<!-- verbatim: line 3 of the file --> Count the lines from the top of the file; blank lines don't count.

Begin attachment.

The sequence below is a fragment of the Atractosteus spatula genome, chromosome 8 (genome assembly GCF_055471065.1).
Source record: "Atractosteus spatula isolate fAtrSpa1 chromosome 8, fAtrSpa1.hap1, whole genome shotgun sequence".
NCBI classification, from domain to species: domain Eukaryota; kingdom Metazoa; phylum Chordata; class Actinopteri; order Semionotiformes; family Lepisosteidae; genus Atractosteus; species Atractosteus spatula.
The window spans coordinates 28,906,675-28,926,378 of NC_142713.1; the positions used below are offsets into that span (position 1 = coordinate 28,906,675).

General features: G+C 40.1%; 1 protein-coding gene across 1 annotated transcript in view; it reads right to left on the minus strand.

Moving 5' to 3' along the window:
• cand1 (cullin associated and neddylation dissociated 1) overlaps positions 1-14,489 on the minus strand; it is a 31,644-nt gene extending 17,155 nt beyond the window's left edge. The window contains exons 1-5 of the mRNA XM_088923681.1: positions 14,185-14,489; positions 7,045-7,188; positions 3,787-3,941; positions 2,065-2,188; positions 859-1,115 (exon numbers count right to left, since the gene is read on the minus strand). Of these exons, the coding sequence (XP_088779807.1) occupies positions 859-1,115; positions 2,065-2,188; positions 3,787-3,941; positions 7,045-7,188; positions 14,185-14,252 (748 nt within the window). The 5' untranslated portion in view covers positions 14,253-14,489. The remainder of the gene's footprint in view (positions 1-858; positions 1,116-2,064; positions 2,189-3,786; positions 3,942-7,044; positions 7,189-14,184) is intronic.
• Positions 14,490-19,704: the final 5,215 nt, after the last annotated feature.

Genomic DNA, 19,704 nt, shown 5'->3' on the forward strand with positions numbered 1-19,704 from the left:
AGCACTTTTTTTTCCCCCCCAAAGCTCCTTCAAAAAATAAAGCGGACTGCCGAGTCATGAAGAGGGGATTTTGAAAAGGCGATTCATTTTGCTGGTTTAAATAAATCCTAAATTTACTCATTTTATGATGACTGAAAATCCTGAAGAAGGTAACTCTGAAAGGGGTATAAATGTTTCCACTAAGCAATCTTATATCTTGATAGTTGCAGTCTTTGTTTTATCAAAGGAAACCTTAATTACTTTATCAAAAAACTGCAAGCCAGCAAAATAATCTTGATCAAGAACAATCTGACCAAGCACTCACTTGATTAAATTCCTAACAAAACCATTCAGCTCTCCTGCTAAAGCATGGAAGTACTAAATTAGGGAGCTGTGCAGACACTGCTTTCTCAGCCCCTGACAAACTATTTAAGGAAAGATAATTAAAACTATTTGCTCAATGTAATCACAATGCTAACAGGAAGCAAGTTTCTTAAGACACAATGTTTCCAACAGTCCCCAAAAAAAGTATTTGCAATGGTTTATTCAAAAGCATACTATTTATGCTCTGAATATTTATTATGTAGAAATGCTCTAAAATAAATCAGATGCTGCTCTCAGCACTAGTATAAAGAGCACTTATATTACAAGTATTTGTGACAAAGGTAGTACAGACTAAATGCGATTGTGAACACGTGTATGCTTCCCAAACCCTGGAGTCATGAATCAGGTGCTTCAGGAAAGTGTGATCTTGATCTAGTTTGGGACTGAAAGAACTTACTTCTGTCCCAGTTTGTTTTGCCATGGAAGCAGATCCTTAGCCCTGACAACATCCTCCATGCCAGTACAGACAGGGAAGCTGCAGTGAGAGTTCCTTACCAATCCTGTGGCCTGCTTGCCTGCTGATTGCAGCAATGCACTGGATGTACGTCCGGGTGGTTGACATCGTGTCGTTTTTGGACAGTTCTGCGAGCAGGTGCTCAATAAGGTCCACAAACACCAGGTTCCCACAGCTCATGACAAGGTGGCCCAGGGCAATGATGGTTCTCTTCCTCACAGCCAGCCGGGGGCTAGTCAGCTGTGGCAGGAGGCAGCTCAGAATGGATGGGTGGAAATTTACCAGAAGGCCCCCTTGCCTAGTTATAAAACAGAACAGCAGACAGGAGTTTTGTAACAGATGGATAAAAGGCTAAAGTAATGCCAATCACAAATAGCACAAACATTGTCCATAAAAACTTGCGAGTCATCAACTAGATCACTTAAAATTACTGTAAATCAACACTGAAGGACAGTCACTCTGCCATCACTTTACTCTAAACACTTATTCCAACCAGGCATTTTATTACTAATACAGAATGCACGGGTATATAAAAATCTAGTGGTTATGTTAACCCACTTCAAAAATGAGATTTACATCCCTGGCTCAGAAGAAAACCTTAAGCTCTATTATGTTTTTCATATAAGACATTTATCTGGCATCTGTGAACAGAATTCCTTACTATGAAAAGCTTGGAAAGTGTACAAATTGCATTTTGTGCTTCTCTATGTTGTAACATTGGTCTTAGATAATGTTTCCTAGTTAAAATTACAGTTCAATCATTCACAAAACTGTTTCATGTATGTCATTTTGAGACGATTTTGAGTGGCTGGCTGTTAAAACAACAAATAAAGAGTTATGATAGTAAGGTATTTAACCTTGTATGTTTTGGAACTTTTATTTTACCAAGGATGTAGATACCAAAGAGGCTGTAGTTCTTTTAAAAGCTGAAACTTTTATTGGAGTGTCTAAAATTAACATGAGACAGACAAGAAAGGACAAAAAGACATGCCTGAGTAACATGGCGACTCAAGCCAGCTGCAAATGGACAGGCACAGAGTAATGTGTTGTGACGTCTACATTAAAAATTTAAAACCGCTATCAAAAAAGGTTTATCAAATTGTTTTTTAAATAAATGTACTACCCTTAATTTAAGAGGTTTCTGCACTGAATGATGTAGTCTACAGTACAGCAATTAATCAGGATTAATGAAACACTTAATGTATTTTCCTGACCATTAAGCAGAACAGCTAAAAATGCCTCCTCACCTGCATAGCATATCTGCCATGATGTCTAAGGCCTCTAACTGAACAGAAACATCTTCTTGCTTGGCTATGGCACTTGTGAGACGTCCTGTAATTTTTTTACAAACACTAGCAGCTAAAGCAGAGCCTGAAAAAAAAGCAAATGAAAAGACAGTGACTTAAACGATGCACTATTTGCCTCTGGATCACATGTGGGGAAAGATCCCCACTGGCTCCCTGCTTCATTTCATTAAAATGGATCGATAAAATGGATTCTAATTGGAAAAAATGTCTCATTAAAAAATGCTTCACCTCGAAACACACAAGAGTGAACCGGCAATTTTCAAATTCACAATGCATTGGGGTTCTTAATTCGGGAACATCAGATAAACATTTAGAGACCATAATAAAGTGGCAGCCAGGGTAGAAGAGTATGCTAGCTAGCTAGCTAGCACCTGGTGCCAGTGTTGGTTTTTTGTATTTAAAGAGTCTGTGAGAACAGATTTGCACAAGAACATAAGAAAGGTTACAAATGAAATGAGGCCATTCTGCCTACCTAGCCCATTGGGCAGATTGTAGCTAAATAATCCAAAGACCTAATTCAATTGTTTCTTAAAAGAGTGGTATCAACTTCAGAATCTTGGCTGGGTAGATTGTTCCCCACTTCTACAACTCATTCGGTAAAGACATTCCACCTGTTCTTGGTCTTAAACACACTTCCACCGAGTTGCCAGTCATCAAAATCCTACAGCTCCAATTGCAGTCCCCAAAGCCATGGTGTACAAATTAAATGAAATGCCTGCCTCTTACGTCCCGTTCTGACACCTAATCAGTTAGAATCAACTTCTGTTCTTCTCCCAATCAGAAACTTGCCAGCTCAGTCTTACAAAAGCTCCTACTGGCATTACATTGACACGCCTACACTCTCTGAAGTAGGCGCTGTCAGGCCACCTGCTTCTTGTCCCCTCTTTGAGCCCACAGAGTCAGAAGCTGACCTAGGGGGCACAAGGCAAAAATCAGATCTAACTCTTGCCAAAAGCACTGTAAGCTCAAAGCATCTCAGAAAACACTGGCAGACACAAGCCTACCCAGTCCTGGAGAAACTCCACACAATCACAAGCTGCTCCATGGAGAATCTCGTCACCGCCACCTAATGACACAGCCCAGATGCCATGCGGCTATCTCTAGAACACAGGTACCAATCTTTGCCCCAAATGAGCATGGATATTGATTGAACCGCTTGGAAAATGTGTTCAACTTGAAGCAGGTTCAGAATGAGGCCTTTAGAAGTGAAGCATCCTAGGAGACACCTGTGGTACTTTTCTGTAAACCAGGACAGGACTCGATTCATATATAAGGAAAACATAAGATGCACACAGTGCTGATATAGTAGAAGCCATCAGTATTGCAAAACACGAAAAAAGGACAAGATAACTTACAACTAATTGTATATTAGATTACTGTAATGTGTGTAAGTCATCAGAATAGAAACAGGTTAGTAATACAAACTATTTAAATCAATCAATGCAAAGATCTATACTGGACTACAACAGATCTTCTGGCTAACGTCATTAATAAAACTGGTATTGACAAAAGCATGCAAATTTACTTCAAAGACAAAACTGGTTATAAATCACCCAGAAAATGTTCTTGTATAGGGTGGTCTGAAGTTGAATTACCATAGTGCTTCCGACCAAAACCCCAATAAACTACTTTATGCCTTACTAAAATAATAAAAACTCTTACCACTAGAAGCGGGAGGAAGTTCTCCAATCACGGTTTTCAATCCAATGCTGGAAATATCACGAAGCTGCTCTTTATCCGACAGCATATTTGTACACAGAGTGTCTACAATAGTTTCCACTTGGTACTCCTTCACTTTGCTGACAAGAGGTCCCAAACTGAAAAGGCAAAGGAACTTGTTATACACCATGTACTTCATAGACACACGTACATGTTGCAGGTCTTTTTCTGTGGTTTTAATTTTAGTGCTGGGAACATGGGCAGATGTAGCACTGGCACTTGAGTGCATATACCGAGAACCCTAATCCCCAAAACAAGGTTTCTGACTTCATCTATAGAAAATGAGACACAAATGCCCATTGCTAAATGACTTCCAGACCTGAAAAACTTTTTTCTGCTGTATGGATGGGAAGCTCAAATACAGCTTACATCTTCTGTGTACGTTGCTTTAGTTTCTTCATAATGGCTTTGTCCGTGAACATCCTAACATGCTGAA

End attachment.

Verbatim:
NCBI classification, from domain to species: domain Eukaryota; kingdom Metazoa; phylum Chordata; class Actinopteri; order Semionotiformes; family Lepisosteidae; genus Atractosteus; species Atractosteus spatula.